About the Author
© 2002 by Joan Beard
How did a girl from a small Texas town grow up to be a novelist in New York City? Sharon Wyse marvels at that question herself. Her parents were farmers, growing citrus during the winters in the Rio Grande Valley, then driving 800 miles north to the Texas Panhandle to run their wheat farm each summer. On the farm Wyse had lots of time alone, and like Lou Ann Campbell, the eleven-year-old protagonist of Wyse's first novel, The Box Children, she tried to imagine her future. Becoming a writer was her wildest dream.
As a teenager Wyse loved to write and was good at it--she won local and regional writing contests--but didn't think it would be possible to pursue writing as a career. "I didn't know anybody who wrote, and in school we didn't study women authors. It just didn't seem possible," she says. She left home for the first time on a full voice scholarship to Texas Christian University, having sung in school and church choirs since junior high. "I thought I'd be a choir director," she says. "But I never actually wanted to teach."
After earning a B.A. in English from the University of Houston, Wyse sang in the Houston Grand Opera chorus while earning a second B.A. in voice from the University of St. Thomas. She then took the graveyard shift at Houston's classical music radio station, KLEF, while taking graduate courses in music history. She went on to become the arts coordinator of the Houston Festival and there learned how to write grant proposals--for the first time putting her writing skills to profitable use.
In 1983, Wyse moved to New York City, hoping to make bigger things happen. She became Director of Development for Twyla Tharp Dance and then for the American Museum of the Moving Image before starting her own fundraising business. Wyse has written proposals and fundraising appeals that have raised more than $15 million for her clients. Her professional writing also includes speeches for Alan Alda, Gloria Steinem, Roger Rosenblatt and Sarah Jessica Parker, and exhibition text for the National Building Museum in Washington, D.C.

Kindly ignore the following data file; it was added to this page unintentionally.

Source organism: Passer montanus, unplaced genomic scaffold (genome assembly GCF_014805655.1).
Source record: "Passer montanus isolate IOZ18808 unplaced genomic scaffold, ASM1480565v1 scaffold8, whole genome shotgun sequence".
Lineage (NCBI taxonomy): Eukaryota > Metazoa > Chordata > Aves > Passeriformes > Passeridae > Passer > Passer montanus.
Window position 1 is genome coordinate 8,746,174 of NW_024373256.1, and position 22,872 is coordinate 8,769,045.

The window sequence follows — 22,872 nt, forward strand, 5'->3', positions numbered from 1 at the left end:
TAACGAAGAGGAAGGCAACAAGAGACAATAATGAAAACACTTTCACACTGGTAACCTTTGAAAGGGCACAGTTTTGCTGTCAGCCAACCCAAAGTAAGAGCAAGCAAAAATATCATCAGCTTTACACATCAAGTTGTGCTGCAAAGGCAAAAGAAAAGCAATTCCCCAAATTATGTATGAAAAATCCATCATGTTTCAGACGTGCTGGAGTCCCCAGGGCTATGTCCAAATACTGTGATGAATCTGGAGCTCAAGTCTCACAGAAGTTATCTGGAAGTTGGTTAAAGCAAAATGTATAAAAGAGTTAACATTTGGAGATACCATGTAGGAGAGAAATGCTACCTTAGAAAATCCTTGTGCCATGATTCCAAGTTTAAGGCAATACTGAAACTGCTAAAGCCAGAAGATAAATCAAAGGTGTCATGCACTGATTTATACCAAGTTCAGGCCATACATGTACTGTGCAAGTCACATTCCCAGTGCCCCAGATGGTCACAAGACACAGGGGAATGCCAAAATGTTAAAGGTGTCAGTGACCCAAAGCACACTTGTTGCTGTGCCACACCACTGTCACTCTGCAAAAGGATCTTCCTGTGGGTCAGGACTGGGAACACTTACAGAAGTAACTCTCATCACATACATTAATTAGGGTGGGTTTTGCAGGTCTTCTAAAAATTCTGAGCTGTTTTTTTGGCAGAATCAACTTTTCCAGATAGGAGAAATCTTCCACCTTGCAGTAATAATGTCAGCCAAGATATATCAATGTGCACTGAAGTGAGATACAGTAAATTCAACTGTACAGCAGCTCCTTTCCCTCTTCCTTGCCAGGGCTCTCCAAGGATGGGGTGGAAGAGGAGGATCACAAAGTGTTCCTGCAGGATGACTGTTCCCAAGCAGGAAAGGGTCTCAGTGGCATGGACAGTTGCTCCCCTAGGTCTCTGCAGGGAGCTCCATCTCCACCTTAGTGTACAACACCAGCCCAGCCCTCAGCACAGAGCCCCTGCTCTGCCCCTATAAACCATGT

In New York City, Wyse's dreams of being a writer found a home. In 1984, she enrolled in her first creative writing class and began getting up before dawn to write for an hour before work each day. Over time, some pieces about childhood in rural Texas began to fit together as the basis for a novel. Wyse formed a Sunday writers group and received two fellowships to the Ragdale Foundation writers' colony to work on her novel. In 1999, she completed The Box Children.
"I'm living proof that if you have a dream and you work hard toward it every day, amazing things can happen." Wyse says.
Sharon Wyse now lives in Brooklyn's Park Slope with her husband David Satz, a musician, recording engineer, and computer programmer. She has a grown son. She continues to sing opera, study acting and write fiction while working as a fundraising and special events consultant.
The Box Children is a work of fiction. Names, characters, places,
and incidents either are the product of the author's imagination or are
used fictitiously, and any resemblance to actual persons, living or dead,
business establishments, events or locales is entirely coincidental.
Copyright © 2002, 2003 by Sharon Wyse. All rights reserved.
This book and web site, or parts thereof, may not be
reproduced in any form without permission.
Last Modified: Wednesday, July 20, 2011, 8:46pm -0700